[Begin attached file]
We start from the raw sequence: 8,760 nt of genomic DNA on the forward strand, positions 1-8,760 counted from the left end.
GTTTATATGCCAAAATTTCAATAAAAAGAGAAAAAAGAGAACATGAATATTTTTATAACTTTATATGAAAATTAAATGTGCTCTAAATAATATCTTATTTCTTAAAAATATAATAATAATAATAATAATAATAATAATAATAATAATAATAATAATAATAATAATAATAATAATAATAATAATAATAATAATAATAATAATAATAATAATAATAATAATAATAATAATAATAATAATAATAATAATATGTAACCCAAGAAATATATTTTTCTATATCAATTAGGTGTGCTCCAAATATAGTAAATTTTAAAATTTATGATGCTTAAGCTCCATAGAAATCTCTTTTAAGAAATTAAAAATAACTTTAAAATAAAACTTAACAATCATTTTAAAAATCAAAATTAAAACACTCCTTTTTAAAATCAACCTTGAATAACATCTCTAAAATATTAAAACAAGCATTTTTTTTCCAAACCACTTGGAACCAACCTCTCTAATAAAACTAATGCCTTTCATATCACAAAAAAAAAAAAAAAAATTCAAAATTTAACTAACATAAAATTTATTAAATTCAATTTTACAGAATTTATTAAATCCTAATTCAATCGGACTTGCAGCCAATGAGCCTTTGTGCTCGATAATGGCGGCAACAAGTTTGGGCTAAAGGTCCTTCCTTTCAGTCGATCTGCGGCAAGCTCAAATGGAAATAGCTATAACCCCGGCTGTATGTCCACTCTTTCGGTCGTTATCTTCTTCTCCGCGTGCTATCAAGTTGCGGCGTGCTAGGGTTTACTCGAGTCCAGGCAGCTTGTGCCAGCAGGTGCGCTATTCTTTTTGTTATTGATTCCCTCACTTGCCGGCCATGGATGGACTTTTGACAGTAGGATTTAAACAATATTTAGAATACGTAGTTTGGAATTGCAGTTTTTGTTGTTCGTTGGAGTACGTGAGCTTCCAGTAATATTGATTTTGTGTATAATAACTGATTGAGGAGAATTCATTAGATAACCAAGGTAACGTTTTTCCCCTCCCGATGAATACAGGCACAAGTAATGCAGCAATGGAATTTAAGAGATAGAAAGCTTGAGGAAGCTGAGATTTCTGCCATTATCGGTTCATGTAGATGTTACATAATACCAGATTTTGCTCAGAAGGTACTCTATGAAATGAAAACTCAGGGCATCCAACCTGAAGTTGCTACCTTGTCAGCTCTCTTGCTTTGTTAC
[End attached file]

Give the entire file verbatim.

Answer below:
We start from the raw sequence: 8,760 nt of genomic DNA on the forward strand, positions 1-8,760 counted from the left end.
GTTTATATGCCAAAATTTCAATAAAAAGAGAAAAAAGAGAACATGAATATTTTTATAACTTTATATGAAAATTAAATGTGCTCTAAATAATATCTTATTTCTTAAAAATATAATAATAATAATAATAATAATAATAATAATAATAATAATAATAATAATAATAATAATAATAATAATAATAATAATAATAATAATAATAATAATAATAATAATAATAATAATAATAATAATAATAATAATAATAATATGTAACCCAAGAAATATATTTTTCTATATCAATTAGGTGTGCTCCAAATATAGTAAATTTTAAAATTTATGATGCTTAAGCTCCATAGAAATCTCTTTTAAGAAATTAAAAATAACTTTAAAATAAAACTTAACAATCATTTTAAAAATCAAAATTAAAACACTCCTTTTTAAAATCAACCTTGAATAACATCTCTAAAATATTAAAACAAGCATTTTTTTTCCAAACCACTTGGAACCAACCTCTCTAATAAAACTAATGCCTTTCATATCACAAAAAAAAAAAAAAAAATTCAAAATTTAACTAACATAAAATTTATTAAATTCAATTTTACAGAATTTATTAAATCCTAATTCAATCGGACTTGCAGCCAATGAGCCTTTGTGCTCGATAATGGCGGCAACAAGTTTGGGCTAAAGGTCCTTCCTTTCAGTCGATCTGCGGCAAGCTCAAATGGAAATAGCTATAACCCCGGCTGTATGTCCACTCTTTCGGTCGTTATCTTCTTCTCCGCGTGCTATCAAGTTGCGGCGTGCTAGGGTTTACTCGAGTCCAGGCAGCTTGTGCCAGCAGGTGCGCTATTCTTTTTGTTATTGATTCCCTCACTTGCCGGCCATGGATGGACTTTTGACAGTAGGATTTAAACAATATTTAGAATACGTAGTTTGGAATTGCAGTTTTTGTTGTTCGTTGGAGTACGTGAGCTTCCAGTAATATTGATTTTGTGTATAATAACTGATTGAGGAGAATTCATTAGATAACCAAGGTAACGTTTTTCCCCTCCCGATGAATACAGGCACAAGTAATGCAGCAATGGAATTTAAGAGATAGAAAGCTTGAGGAAGCTGAGATTTCTGCCATTATCGGTTCATGTAGATGTTACATAATACCAGATTTTGCTCAGAAGGTACTCTATGAAATGAAAACTCAGGGCATCCAACCTGAAGTTGCTACCTTGTCAGCTCTCTTGCTTTGTTAC